The wine list is still modest, but they do carry one of my favorites: Punto Final Malbec from Mendoza, Argentina. Mixologist Alan Walter also offers a host of specialty cocktails which utilize ingredients such as the locally-grown satsuma, sasafras tea, mint, and chicory. I guarantee that you have never seen a cocktail menu quite like this, which takes "creative" and mixes it with an upscale organic grocer. (See "Cold Snap": Brandy, Green Mangoes in White Balsamic Vinegar, Spiced Rum, Lemon, Proseco.)

Chef Ian Schnoebelen has achieved a masterfully playful and unique menu which fuses a variety of different culinary traditions in a light, clean presentation and atmosphere. Iris wins in both food and ambiance, and the service is both personal and friendly. You feel like you're at the neighborhood deli but you're eating like you're at an exclusive California-style 5-star. Owners Schnoebelen and Laurie Casebonne will also happily come out and greet you, in between joking with their staff and ensuring that everything is being handled exactly how they wish it to be. Their approach is very hands-on, and it shows in all the personal touches and the welcoming environment.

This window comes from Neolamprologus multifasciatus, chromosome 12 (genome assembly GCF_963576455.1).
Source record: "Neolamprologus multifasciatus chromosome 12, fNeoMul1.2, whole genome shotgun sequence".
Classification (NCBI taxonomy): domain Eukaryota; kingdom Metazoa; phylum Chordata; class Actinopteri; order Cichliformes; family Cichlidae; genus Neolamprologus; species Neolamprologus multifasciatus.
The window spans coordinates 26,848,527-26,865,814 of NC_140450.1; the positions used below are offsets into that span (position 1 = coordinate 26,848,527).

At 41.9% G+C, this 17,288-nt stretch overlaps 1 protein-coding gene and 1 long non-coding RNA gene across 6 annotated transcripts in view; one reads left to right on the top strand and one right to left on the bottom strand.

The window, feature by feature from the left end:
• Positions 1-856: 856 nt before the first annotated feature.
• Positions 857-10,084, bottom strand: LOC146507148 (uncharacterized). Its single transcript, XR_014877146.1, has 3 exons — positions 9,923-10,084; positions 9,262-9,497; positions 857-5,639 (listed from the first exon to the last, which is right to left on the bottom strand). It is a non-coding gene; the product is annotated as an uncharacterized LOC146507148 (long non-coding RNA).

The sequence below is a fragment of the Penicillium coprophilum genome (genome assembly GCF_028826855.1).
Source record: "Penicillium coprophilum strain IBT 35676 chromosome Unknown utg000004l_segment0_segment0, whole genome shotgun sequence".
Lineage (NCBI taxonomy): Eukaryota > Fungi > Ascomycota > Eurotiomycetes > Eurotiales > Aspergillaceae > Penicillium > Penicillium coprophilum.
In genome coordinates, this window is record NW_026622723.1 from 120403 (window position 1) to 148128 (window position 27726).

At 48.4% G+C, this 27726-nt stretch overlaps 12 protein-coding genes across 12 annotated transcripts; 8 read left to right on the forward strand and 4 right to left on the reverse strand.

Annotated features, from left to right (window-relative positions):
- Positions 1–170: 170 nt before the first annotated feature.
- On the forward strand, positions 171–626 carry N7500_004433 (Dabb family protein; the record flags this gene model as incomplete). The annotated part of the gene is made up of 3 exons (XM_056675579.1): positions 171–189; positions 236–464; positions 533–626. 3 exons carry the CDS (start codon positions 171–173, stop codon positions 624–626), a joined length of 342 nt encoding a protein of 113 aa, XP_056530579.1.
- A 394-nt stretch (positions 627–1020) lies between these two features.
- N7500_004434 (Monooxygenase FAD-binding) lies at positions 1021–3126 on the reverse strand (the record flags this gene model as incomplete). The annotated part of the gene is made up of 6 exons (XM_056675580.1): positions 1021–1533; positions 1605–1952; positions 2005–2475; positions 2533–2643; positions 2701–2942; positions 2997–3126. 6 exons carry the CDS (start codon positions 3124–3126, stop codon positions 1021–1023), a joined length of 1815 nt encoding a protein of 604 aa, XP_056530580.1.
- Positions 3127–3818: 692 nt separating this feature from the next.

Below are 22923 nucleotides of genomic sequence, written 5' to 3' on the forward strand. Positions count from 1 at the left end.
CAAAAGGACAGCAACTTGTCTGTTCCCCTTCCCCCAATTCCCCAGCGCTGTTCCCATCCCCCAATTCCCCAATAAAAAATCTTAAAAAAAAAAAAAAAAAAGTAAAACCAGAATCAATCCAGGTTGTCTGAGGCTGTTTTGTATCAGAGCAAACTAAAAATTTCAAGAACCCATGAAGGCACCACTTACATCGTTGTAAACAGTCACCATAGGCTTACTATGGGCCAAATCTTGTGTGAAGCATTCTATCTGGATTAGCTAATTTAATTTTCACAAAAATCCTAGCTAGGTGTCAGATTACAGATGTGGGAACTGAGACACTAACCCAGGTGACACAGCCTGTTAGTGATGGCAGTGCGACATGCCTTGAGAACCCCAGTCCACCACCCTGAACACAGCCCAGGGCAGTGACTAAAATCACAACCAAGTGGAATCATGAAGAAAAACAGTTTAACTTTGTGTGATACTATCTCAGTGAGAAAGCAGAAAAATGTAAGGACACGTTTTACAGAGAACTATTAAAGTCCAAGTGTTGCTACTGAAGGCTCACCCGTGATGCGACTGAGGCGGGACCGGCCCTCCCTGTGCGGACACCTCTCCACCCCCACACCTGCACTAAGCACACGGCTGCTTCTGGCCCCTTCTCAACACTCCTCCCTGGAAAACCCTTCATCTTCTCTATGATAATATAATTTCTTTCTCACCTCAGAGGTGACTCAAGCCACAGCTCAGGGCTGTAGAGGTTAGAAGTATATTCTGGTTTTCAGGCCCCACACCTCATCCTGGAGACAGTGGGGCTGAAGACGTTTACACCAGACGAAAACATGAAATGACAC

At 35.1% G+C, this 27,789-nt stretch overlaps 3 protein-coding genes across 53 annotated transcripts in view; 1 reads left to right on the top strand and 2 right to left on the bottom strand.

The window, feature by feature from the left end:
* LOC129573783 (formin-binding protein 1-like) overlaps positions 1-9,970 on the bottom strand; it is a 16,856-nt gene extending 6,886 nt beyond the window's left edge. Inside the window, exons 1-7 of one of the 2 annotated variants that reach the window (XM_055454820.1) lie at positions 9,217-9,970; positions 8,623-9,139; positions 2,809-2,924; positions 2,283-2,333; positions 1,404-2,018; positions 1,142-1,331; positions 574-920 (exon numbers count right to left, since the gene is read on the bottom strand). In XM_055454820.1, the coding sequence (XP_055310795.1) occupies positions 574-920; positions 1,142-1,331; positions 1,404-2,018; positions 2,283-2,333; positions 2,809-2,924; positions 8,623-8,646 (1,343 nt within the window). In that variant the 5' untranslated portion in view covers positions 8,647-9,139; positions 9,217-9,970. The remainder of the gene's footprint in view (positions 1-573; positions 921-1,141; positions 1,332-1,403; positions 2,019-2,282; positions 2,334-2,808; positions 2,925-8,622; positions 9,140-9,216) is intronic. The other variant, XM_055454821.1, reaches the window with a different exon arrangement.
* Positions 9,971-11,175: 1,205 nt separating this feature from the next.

On one of our server's recommendations, we then went to another New Orleans "institution," the revolving carousel bar inside the Hotel Monteleone. The Carousel Piano Bar & Lounge slowly revolves, which can confuse patrons who have had a few too many and return from the bathroom to find their friends "gone." If you like Blackstone wine and butchered renditions of "Piano Man," this is the place for you. Note the sarcasm.